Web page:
Tennis Trading: Learn to Trade Tennis Matches on Betfair

Trading a tennis match in a full stadium

While football is a very popular sport to trade on Betfair, there are a growing number of people trading tennis, either for a living or a second income.

Rather than simply betting on a player and hoping that he or she wins, a tennis trader uses the ebb and flow of a match to buy low and sell high. It's just like a mini stock market!

It may sound complicated - or even too good to be true - but I am going to explain exactly how tennis trading works and how you can get started today.

As you're going to discover, I like to keep my trading as simple as possible. You will find plenty of people out there who will try to overwhelm you with theories, statistics and opinions, but tennis trading is as straightforward as you want it to be.

There's also a common myth that tennis trading takes a lot of time. However, tennis matches can swing one way and then the other fairly quickly so most trades will take anything from a minute to an hour. That's less time than a 90 minute football match!

Tennis tournaments are played all over the world, so you will find trades at times to suit your lifestyle. For example, matches at Wimbledon are played during the day in the UK and the Australian Open is at night.

Anyone can start to learn how to trade tennis, so how about you get started right now?

Why Choose Tennis for Trading?

Paul Shires

Paul Shires, Pro Tennis Trader

When you first joined Betfair, the first thing you did was research which sports are best to trade, right?

No, of course not! The vast majority of new traders start by trying to make some profit from a sport they know something about. It's why football is the most popular sport to bet or trade on Betfair.

Football offers a great variety of markets and anyone with an interest in the sport is likely to find a market they feel comfortable with, whether it is match odds, over 2.5 goals or any of the many other options.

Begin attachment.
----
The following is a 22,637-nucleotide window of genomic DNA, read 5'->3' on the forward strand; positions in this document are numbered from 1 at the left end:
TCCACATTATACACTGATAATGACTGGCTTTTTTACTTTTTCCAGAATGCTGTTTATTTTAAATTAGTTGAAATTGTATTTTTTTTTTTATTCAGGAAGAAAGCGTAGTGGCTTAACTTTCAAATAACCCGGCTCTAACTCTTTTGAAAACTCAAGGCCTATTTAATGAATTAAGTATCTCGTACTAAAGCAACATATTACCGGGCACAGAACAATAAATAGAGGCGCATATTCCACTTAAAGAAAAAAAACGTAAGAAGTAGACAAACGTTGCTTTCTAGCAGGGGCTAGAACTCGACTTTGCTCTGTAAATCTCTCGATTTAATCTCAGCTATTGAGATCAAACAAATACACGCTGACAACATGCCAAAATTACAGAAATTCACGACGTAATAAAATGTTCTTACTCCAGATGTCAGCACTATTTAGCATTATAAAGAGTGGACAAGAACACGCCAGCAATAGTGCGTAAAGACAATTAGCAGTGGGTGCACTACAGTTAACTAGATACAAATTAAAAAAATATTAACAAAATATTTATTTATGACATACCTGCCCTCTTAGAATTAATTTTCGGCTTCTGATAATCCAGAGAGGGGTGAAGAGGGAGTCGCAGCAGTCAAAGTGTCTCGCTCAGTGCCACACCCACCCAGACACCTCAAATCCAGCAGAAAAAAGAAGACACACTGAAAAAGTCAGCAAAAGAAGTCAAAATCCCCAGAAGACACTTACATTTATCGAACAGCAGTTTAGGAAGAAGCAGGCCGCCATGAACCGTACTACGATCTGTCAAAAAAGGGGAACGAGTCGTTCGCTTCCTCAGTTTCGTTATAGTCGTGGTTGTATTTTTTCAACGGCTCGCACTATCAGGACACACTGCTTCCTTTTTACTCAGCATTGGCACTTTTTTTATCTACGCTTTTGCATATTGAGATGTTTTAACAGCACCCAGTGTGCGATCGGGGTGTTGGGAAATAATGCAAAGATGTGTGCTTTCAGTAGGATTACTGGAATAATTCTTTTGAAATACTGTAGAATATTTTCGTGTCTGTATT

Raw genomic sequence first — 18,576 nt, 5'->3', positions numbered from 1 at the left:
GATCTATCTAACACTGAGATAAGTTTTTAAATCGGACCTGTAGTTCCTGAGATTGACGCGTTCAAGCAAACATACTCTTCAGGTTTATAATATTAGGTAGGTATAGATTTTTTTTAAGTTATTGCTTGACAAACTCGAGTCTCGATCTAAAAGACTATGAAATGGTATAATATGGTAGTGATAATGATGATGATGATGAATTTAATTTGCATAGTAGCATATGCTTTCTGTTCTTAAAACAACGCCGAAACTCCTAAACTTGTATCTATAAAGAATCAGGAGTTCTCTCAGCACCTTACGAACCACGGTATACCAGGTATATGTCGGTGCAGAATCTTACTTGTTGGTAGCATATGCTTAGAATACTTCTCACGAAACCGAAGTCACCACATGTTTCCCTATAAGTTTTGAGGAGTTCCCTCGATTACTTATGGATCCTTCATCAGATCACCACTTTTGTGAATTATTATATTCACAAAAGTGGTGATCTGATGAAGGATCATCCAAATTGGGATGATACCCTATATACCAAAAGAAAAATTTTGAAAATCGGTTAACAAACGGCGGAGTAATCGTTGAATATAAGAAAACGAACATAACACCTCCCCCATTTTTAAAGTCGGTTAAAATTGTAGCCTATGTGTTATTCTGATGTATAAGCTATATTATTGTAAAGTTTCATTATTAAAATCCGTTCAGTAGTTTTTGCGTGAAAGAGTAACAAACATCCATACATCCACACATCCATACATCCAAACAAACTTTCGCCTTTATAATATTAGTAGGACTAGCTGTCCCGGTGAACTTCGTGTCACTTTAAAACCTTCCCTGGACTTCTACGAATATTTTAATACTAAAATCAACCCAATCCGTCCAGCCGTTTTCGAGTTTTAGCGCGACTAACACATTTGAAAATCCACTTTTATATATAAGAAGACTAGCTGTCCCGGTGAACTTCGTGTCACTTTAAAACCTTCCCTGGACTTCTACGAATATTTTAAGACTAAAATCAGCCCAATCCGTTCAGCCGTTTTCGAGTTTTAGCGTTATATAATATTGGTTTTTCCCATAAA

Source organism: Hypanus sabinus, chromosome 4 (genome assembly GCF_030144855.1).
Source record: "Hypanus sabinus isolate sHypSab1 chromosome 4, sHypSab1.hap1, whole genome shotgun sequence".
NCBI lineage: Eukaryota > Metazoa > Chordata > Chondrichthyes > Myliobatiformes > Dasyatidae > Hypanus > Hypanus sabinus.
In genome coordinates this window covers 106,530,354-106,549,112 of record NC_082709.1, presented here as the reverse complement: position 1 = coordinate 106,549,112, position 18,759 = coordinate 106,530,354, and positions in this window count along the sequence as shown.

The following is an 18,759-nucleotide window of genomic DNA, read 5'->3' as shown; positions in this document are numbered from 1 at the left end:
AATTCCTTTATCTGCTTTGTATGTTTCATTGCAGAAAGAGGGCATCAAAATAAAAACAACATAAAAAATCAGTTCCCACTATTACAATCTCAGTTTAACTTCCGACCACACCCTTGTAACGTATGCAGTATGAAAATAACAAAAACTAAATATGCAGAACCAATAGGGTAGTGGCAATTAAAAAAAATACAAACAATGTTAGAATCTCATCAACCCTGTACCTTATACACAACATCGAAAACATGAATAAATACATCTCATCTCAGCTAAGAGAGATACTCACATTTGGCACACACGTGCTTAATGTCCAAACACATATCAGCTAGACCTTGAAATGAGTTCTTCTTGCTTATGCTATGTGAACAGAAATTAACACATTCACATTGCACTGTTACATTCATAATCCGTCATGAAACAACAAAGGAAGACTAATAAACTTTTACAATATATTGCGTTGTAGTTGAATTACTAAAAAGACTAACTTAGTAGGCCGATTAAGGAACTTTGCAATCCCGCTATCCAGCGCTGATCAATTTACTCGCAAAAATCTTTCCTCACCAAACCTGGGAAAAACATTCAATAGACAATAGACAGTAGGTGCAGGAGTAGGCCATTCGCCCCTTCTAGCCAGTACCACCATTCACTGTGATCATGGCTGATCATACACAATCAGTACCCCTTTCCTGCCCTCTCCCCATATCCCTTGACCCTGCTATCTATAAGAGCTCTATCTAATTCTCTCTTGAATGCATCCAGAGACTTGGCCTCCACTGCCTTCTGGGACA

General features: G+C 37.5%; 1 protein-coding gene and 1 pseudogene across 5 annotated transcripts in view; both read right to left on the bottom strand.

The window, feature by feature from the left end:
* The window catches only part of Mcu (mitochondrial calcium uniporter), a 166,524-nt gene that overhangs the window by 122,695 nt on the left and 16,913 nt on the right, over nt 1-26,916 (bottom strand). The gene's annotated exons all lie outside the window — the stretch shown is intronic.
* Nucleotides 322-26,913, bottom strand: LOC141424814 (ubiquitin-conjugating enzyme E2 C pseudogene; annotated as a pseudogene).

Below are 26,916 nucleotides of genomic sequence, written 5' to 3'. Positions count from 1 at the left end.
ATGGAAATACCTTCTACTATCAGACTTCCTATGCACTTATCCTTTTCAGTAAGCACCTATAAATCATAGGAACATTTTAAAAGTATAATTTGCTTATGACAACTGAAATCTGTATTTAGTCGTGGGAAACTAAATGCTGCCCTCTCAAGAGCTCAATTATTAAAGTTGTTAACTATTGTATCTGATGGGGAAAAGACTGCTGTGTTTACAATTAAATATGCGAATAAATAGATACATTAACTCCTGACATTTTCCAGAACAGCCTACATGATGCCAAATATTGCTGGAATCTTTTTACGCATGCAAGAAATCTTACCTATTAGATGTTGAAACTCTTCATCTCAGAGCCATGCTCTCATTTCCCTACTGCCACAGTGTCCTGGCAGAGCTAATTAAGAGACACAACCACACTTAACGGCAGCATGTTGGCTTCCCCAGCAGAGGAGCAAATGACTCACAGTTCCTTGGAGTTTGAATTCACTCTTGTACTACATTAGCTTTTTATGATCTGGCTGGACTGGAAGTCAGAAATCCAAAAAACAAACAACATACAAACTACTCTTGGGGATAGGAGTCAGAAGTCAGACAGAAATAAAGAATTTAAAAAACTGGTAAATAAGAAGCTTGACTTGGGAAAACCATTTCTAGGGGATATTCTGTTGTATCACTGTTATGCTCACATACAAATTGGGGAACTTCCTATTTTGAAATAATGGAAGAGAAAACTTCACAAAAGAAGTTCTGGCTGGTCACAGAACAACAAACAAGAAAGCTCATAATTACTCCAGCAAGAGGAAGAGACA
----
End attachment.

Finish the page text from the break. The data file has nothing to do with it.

Mine is a similar story. When I started on Betfair, I read an article about trading horses pre-race and that sparked my interest, so that is what I started with.

I then found that the markets on a weekend were not quite as liquid as during the week, so I looked around for other options. While checking out the Betfair markets, there seemed to be tennis matches on every day.

As a teenager, I had been forced to choose between tennis and table tennis. I excelled in both and opted for table tennis, going on to represent England and Wales Boys Clubs.

Of the two sports, there was much more money in the Betfair tennis markets so this was the sport I started to research.

In addition, tennis seemed much more manageable to me than football. There were a lot more significant events in a tennis match compared to football and no irritating market suspensions for goals, potential penalties or red cards.

Tennis player attempting to play a shot.

The one down side was that I had to learn everything from scratch. There was nobody around to teach me and I certainly didn't have access to all the trading stats I needed back then, not like today now that everything any tennis trader needs is available at Tennis Profits.

I did benefit from having some interest in the sport, but that was about it. The rest I learned myself through making mistakes and learning from them. Don't worry... I'm going to make sure that you have a much easier time of it!

I set up the TradeShark Tennis blog and released my first Trading Guide back in 2009. I found that I enjoyed helping other traders get started and took great satisfaction in the knowledge that nobody else had to fall for the same mistakes that I did in the beginning.

If you're interested, click here to read more about my tennis trading journey.